Thursday, March 30, 2023

Three Interesting Things

1. Jamelle Bouie talks about how parents' rights seems to only focus on one kind of parents
2. Poet Maggie Smith talked about how a viral poem widened the cracks in her marriage.  
3. I caught up to this interview with Randall Park about his latest venture.  

Monday, March 27, 2023

Sometimes You Don't Know

 Content Note: Discussions alluding to  sexual harassment/abuse. 

I wrote a while back about how sometimes the people who seem and often are inappropriate but not harmful to you, can turn out to be inappropriate and harmful to others: 
Well, let's talk about the opposite thing. Sometimes people who have always been delightful to and near you, are not that way with everyone. And are in fact being quite harmful to others. 
It can be a huge shock to learn this. It feels like a failure of all your warning systems to discover this about someone. 
You are not a failure if you didn't know. No matter how finely calibrated your systems are, some people are going to get past them. It would be lovely if folks who misused their power all came with flashing neon signs, but they do not. In fact abusers and other varieties of jerks, work hard to be delightful to a good number of people, so that you will say, no, that can't be right. 
Sure, there are people who set off every alarm bell, but most won't. Some folks are going to turn out to be horrible and it will be a shock. It sucks. Obviously it sucks more for the folks they victimized, but it still sucks. 
It is okay to be sad when these discoveries occur. It is okay to feel and to process. It is also important to remember that those directly harmed deserve the most support. Our culture really is steeped in trauma disclosure, and it really likes to ask survivors to describe all the terrible things done in great detail.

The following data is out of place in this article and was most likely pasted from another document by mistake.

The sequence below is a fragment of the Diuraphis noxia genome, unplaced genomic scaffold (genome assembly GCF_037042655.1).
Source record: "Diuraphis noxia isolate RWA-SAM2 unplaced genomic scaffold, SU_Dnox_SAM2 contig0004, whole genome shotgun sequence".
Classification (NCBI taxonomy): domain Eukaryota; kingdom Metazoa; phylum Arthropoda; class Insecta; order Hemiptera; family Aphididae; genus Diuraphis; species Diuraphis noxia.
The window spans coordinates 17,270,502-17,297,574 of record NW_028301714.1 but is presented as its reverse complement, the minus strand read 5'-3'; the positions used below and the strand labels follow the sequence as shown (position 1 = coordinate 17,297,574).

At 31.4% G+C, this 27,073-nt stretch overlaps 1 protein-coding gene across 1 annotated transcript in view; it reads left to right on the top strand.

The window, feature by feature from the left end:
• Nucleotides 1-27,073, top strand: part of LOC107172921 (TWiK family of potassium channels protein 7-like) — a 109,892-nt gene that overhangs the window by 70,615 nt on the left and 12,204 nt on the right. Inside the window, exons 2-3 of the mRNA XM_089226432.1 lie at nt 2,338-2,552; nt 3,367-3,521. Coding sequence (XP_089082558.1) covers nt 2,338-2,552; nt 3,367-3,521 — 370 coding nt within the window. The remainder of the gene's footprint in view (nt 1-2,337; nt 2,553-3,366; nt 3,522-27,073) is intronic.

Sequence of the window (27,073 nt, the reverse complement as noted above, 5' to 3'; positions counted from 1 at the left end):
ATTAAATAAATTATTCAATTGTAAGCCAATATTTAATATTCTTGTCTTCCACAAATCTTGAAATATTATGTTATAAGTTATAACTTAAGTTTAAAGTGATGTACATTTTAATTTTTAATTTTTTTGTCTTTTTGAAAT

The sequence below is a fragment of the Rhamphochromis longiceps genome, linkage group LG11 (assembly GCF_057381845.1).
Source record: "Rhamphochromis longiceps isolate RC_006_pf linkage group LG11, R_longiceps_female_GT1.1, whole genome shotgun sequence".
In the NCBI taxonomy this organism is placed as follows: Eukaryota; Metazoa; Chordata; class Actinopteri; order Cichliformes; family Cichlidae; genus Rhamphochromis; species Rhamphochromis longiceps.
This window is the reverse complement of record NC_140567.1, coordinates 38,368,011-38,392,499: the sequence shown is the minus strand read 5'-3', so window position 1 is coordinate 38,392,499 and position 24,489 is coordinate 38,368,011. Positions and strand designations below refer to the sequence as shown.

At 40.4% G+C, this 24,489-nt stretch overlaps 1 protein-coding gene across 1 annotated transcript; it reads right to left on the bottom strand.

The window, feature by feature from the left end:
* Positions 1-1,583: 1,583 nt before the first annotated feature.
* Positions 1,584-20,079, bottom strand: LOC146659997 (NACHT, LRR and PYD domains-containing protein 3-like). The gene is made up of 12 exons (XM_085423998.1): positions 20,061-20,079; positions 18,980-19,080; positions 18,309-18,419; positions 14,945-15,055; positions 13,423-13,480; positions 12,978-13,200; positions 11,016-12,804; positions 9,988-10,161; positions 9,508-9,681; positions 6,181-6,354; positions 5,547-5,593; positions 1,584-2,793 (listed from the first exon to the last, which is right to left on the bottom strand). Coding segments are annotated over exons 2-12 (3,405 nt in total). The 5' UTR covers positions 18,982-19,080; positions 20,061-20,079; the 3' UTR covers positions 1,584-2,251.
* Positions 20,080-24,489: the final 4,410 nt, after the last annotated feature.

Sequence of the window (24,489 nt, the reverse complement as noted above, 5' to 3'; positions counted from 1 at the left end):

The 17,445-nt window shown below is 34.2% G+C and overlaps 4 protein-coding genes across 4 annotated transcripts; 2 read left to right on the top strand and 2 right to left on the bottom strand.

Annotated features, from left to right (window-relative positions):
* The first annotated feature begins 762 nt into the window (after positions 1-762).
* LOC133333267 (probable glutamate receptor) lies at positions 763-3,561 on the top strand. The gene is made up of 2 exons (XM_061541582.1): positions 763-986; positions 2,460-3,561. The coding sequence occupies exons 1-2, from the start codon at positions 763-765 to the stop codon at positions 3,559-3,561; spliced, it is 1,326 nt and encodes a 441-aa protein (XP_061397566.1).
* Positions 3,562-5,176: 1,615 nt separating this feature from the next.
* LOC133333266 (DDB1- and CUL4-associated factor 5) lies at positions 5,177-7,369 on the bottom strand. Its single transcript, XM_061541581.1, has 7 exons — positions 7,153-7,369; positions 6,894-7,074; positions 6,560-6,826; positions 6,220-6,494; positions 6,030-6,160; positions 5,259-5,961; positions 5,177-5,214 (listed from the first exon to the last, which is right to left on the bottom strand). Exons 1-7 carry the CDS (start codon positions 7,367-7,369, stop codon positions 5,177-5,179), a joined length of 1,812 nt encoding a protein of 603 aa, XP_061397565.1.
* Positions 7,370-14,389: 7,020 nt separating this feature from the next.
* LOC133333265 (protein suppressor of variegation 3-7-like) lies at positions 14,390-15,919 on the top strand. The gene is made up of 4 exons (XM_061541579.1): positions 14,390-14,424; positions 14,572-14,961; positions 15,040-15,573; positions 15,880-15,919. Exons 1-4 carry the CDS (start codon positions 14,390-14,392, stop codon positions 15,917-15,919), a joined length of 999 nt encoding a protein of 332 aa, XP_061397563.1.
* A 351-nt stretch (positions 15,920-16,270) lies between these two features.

Survivors do not owe us this. They may choose to do this, and that is their prerogative. 

Thursday, March 23, 2023

Three Interesting Things

1.  I confess I hadn't properly thought about the environmental destruction side of war, despite having grown up near a WWI munitions dump.  This article about Afghanistan was eye opening.  
2. Some historical Hawaiiana will be returned to Hawai'i.  (For money, but returned nonetheless.)
3. I found this article on prioritizing your creative self, even when your dayjob is financial writing, really interesting.  

Monday, March 20, 2023


So, we have reached the time where a number of folks start marking when we did what in this country we called shutdowns, but mostly meant encouraged people to work and attend school from home. 
As humans, we have lots of rituals to mark the passage of time. Honestly, I am constantly amazed that we divided the calendar into quarters and assigned seasons to each one, leading to endless discussion about why the weather has chosen not to play along with our assigned categories. 
And it is also that time where people say genuinely well meaning things, like what have you accomplished since the pandemic started. And a lot of people have done amazing things. And those should all be celebrated! 
But also, if what you have done since a world changing pandemic, well, changed our world, is survive - then gold star. Because seriously. Pandemic life is harder than pre-pandemic life. Even ignoring the deadly disease, we're watching a lot of systems begin to seriously crack, making so many things we do more difficult and more expensive. 
And so learning how to navigate this world has been a lot. And if you didn't also have time to do all the other things you had hoped, getting yourself to a place where you are still here to do those things, is really a lot. 

Thursday, March 16, 2023

Three Interesting Things

1. My fascination with the Iditarod continues, and this year the top three were all from Alaska.  
2. This article in Teen Vogue about kids who are content on their parents' social media is fascinating.